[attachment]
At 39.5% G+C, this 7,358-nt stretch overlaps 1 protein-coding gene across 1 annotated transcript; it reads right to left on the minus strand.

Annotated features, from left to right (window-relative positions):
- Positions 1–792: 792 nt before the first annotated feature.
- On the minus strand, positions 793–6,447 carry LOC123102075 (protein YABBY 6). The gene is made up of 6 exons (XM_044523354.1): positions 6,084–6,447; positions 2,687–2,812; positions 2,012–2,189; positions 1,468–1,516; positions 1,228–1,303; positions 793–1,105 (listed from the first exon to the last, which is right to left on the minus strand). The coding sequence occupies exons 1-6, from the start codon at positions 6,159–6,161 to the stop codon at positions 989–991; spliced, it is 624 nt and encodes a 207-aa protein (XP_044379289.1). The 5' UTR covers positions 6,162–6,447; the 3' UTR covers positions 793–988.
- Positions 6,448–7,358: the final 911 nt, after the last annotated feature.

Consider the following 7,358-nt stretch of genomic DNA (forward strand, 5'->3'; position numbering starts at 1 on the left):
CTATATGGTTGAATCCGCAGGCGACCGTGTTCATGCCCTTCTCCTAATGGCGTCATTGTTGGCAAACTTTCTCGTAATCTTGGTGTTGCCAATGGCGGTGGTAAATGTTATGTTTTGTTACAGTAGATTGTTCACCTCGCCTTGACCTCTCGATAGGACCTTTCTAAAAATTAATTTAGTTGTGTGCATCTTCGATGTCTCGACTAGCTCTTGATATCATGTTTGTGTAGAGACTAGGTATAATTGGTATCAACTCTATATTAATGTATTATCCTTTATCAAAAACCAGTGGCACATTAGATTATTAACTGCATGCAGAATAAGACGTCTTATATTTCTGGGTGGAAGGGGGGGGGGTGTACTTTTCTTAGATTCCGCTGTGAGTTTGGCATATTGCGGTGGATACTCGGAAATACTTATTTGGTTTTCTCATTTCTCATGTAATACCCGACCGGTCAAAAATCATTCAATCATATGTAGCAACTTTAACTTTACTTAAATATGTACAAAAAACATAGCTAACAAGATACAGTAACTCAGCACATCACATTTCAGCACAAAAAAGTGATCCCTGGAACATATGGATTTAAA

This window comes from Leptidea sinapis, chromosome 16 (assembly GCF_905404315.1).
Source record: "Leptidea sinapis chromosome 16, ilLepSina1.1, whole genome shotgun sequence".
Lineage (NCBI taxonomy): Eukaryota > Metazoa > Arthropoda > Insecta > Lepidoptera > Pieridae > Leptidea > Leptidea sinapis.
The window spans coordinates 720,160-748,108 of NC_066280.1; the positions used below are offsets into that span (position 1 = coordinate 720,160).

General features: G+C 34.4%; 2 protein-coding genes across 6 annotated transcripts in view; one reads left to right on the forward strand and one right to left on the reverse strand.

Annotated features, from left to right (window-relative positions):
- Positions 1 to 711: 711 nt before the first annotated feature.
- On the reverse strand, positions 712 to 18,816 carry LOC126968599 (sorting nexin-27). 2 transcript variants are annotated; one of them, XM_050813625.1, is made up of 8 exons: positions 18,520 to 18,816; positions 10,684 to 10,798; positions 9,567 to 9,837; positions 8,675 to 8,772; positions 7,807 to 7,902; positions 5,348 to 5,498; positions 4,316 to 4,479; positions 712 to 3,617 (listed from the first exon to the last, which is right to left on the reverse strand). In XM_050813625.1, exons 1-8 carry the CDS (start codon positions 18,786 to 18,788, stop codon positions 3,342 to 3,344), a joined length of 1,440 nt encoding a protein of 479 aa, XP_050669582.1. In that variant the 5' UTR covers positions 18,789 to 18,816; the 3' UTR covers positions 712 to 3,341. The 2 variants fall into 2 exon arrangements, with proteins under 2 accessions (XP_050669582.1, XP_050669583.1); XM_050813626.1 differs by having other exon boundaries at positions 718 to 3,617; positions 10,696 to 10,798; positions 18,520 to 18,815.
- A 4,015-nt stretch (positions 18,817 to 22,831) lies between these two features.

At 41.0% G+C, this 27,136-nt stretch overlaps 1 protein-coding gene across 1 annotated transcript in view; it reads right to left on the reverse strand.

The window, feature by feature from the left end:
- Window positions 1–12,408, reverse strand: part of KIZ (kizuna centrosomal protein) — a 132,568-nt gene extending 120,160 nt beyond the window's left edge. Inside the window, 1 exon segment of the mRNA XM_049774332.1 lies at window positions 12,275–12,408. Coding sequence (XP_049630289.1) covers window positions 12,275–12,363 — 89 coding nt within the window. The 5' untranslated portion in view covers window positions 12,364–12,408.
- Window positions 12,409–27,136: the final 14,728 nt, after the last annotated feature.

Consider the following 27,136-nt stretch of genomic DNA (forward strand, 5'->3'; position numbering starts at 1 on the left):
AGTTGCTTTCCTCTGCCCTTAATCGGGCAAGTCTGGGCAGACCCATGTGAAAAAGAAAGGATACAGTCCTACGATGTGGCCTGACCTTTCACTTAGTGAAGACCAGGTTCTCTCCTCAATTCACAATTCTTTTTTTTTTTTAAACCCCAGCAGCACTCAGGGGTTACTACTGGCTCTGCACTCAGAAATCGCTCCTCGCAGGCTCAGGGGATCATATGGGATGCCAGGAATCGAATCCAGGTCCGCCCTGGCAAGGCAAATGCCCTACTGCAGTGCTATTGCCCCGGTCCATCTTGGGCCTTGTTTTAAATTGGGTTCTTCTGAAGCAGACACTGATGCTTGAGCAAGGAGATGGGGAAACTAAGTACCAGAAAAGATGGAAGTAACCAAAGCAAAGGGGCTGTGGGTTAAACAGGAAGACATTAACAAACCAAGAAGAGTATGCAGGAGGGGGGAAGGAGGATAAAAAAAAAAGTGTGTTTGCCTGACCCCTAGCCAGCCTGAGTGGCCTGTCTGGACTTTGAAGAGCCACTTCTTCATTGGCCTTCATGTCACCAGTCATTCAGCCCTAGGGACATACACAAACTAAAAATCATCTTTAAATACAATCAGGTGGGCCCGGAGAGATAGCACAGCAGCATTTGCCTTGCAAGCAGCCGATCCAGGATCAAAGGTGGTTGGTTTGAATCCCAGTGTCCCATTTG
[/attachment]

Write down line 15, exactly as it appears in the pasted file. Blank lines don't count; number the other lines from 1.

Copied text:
- On the reverse strand, positions 712 to 18,816 carry LOC126968599 (sorting nexin-27). 2 transcript variants are annotated; one of them, XM_050813625.1, is made up of 8 exons: positions 18,520 to 18,816; positions 10,684 to 10,798; positions 9,567 to 9,837; positions 8,675 to 8,772; positions 7,807 to 7,902; positions 5,348 to 5,498; positions 4,316 to 4,479; positions 712 to 3,617 (listed from the first exon to the last, which is right to left on the reverse strand). In XM_050813625.1, exons 1-8 carry the CDS (start codon positions 18,786 to 18,788, stop codon positions 3,342 to 3,344), a joined length of 1,440 nt encoding a protein of 479 aa, XP_050669582.1. In that variant the 5' UTR covers positions 18,789 to 18,816; the 3' UTR covers positions 712 to 3,341. The 2 variants fall into 2 exon arrangements, with proteins under 2 accessions (XP_050669582.1, XP_050669583.1); XM_050813626.1 differs by having other exon boundaries at positions 718 to 3,617; positions 10,696 to 10,798; positions 18,520 to 18,815.